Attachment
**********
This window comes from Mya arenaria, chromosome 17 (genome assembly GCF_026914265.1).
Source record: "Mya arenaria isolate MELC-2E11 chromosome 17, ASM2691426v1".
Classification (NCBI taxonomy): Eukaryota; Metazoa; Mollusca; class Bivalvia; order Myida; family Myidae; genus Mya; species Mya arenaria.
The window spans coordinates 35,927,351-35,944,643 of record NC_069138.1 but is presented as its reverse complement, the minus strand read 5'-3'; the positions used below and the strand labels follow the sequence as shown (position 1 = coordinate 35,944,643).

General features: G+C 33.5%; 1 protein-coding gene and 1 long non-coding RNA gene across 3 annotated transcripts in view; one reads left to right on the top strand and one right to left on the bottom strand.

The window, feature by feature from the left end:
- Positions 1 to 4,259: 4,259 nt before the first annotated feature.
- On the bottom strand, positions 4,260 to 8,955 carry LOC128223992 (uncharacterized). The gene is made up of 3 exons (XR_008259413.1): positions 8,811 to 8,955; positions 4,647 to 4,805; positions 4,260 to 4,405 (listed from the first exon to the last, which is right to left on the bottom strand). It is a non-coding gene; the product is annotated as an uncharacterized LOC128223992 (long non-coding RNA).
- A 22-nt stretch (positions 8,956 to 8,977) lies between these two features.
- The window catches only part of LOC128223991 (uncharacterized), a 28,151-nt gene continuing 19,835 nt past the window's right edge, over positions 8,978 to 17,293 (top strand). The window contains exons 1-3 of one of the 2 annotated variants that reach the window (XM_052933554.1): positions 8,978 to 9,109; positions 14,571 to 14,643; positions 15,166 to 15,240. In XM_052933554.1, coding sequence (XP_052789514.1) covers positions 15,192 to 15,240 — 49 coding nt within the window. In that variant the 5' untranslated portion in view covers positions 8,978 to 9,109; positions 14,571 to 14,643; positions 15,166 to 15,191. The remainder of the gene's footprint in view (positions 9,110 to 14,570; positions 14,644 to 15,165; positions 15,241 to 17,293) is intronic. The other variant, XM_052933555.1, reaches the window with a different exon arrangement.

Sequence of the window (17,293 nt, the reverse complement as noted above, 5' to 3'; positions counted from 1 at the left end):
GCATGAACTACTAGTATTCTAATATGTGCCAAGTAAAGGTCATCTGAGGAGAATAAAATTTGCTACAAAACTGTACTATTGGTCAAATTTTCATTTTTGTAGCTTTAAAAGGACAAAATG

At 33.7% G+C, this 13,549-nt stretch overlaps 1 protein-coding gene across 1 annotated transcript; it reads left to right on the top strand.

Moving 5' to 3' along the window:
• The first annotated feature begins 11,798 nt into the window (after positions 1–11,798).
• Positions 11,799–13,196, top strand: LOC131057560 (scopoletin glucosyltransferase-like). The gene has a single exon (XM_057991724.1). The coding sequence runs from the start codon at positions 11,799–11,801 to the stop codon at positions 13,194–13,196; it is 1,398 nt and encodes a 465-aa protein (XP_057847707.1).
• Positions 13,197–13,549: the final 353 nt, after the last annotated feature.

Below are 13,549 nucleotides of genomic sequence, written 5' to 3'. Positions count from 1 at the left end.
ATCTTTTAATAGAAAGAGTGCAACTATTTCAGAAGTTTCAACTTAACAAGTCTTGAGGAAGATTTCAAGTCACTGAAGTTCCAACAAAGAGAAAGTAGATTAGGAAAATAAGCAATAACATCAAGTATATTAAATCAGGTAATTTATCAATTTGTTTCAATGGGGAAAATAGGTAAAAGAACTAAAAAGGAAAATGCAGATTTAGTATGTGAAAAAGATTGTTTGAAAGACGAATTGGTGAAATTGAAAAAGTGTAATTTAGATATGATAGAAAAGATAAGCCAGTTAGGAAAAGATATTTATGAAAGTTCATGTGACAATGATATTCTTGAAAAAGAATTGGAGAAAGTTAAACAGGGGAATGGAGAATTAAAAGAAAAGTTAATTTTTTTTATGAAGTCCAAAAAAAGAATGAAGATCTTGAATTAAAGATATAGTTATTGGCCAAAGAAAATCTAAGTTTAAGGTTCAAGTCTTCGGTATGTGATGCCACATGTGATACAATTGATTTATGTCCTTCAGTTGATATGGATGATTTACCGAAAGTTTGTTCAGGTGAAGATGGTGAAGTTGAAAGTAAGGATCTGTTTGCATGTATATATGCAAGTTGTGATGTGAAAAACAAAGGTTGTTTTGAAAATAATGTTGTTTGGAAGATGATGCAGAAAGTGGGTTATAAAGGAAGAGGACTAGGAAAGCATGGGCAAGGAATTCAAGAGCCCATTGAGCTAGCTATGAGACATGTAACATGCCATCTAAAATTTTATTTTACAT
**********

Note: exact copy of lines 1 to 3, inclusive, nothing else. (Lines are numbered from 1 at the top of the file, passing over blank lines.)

This window comes from Mya arenaria, chromosome 17 (genome assembly GCF_026914265.1).
Source record: "Mya arenaria isolate MELC-2E11 chromosome 17, ASM2691426v1".
Classification (NCBI taxonomy): Eukaryota; Metazoa; Mollusca; class Bivalvia; order Myida; family Myidae; genus Mya; species Mya arenaria.